There are some sculptures that are so unique and visionary, they’re hard to forget. Los Angeles-based artist Mike Ross‘ Big Rig Jig is one of them. Built in 2007, “Big Rig Jig is constructed from two discarded tanker trucks. The work serves both as a sculpture and an architectural space: visitors may enter the lower truck, climb through the tankers, and emerge through a portal at the top. The rear axles of the upper tanker serve as a viewing platform, forty-two feet in the air.” We got in touch with Mike to get the story behind the mind bender.
1. What inspired you to make Big Rig Jig? I am fascinated by power in all its forms, both raw physical force and more abstract forms of political and economic power. And even more broadly, the basic power of humanity to make its own world. The transformed tanker trucks seemed like a potent symbol that connected these ideas together, both exploring their beauty and tying them to the anxieties of our moment in history.
2. Where have you shown it outside of Burning Man? It was shown at Coachella following Burning Man 2007. It is currently available for purchase. Do you know anyone who wants a 50-foot-tall 25-ton sculpture? They can find me at www.mikerossart.net.
3. Where do you store it? A secret location in California, guarded by a 24-hour team of deranged makers and vicious canines.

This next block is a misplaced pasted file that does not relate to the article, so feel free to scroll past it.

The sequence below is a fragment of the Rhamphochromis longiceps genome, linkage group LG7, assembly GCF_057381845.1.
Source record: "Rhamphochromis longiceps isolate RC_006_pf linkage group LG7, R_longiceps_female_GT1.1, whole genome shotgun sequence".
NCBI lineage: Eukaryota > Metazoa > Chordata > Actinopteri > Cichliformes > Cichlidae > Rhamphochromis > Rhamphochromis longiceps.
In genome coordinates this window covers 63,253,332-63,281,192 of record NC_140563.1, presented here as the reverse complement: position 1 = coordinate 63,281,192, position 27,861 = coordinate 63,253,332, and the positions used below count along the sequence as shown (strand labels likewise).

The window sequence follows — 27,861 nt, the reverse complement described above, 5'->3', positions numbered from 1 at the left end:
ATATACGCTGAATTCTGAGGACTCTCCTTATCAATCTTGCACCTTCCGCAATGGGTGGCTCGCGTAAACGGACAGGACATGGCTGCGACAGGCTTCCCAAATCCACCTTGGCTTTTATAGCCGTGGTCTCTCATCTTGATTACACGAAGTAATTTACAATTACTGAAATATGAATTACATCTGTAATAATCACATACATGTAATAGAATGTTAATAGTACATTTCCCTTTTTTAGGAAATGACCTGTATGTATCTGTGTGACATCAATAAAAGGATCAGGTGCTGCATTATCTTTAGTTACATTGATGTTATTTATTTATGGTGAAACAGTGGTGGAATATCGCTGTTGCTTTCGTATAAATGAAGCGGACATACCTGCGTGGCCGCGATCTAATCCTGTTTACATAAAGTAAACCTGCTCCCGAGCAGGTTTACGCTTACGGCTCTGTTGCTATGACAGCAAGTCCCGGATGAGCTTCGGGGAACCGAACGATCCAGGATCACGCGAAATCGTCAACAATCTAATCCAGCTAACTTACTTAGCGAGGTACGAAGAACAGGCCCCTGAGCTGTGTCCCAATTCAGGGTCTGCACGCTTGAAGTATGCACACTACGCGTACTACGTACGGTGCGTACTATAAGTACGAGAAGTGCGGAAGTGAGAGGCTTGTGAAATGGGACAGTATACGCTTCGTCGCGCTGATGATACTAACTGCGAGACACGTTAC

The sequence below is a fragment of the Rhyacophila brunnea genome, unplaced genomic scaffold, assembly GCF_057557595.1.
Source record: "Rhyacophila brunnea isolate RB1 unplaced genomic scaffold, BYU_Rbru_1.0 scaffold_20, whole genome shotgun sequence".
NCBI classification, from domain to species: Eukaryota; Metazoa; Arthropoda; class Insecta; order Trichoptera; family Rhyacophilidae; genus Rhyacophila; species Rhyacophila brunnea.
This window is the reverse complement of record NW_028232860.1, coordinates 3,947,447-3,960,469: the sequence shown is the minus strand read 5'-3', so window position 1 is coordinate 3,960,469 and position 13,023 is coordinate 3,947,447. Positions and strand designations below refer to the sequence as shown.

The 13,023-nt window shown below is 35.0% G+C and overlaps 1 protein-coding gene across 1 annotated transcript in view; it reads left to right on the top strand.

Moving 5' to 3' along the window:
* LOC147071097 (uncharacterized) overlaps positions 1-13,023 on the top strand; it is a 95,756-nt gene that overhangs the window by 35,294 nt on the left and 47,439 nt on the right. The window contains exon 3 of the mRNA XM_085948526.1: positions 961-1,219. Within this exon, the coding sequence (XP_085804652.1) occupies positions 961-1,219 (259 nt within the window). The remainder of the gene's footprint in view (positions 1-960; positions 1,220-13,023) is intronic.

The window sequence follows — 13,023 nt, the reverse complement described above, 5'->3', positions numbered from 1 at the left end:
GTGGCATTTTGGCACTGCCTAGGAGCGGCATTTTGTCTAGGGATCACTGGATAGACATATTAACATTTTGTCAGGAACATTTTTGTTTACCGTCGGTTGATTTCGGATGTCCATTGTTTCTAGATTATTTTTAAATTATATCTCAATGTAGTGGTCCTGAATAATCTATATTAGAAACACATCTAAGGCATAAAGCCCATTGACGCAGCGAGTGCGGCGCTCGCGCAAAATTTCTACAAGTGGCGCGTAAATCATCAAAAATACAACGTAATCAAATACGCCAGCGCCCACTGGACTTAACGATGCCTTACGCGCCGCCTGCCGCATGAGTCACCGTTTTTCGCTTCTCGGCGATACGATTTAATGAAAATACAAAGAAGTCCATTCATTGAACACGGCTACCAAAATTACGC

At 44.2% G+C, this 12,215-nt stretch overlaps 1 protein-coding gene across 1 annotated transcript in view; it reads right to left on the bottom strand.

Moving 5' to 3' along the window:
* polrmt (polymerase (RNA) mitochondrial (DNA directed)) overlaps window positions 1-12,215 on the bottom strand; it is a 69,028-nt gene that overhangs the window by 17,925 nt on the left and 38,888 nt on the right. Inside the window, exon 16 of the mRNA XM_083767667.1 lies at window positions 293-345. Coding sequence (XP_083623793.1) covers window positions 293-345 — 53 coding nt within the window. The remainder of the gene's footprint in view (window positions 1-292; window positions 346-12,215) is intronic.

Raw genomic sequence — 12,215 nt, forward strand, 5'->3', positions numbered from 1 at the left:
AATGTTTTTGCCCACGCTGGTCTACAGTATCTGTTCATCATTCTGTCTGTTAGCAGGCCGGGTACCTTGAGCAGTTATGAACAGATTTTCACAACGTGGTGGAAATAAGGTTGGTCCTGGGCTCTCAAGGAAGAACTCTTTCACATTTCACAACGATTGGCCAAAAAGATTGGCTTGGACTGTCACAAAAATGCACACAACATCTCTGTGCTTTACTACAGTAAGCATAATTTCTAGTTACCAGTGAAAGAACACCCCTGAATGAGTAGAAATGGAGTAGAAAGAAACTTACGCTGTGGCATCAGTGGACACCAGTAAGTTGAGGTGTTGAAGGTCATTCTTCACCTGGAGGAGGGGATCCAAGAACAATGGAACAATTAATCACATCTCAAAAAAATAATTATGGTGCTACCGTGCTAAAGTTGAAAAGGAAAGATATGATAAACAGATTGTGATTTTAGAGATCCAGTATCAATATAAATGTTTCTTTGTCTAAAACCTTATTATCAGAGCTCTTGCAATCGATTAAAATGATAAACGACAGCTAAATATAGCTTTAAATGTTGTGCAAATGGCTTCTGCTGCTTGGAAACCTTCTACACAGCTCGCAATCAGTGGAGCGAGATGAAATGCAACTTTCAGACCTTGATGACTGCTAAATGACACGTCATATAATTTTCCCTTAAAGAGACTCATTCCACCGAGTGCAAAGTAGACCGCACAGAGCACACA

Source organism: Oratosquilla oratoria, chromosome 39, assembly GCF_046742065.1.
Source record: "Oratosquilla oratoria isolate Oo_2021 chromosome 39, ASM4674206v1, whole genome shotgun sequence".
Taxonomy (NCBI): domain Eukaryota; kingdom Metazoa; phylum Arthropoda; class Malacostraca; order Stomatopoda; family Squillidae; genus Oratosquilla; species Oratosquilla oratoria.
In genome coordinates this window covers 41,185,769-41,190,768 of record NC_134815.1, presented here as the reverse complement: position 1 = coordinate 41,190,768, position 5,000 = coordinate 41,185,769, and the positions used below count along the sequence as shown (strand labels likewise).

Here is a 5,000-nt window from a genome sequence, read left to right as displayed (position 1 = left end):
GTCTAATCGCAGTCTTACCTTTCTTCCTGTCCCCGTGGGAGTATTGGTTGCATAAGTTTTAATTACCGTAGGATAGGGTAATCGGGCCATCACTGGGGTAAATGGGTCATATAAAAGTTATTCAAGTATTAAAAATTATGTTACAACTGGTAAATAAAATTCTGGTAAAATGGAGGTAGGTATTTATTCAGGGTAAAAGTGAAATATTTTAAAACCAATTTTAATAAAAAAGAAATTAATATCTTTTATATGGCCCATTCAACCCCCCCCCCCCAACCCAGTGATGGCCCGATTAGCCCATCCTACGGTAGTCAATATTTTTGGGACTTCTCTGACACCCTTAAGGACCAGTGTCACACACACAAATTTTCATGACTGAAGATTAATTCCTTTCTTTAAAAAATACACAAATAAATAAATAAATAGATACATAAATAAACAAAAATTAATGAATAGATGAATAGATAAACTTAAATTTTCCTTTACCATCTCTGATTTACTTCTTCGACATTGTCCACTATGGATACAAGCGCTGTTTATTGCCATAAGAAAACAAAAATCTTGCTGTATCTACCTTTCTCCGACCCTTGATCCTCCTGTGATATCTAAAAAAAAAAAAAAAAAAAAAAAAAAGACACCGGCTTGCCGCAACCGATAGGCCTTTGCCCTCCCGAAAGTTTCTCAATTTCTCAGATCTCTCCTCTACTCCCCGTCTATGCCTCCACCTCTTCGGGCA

4. How long did it take you to build? We did it in 3 months, with a crew of seven full-timers, plus assistance from the amazing NorCal community. I was blessed to work with such tireless and talented people. To me the process and emotions of building a sculpture become imbued into my perception of the final work. I wish I could share that aspect with the viewers. But unless you were part of the crew, you cannot experience it. Maybe some of it still comes across — I cannot tell for sure.
5. Any favorite related stories? When we were ready to start building, we drove across the country from NYC to California. The plan was to find some abandoned trucks along the highway, somehow get them to the West Coast, set up a shop, and build the sculpture in three months. We were literally driving across the country, with a trailer full of tools, looking out the window for trucks in fields. We found some amazing things, but nothing suitable for the sculpture. It sounds so crazy to me now — I guess we were blindly optimistic. But we had very little money, so we could not just buy typical used tankers and trucks. When we got to California, we continued searching, and eventually by hook and crook, managed to meet some people who helped us find the tankers and get them back to our shop. I have no idea if it would work out so well if I ever tried to approach a project like that again. Right now, my team and I are putting the finishing touches on a new sculpture, made from two decommissioned U.S. Navy Skyhawk jets, and the whole thing is much more planned out.
Photo by Steph Goralnick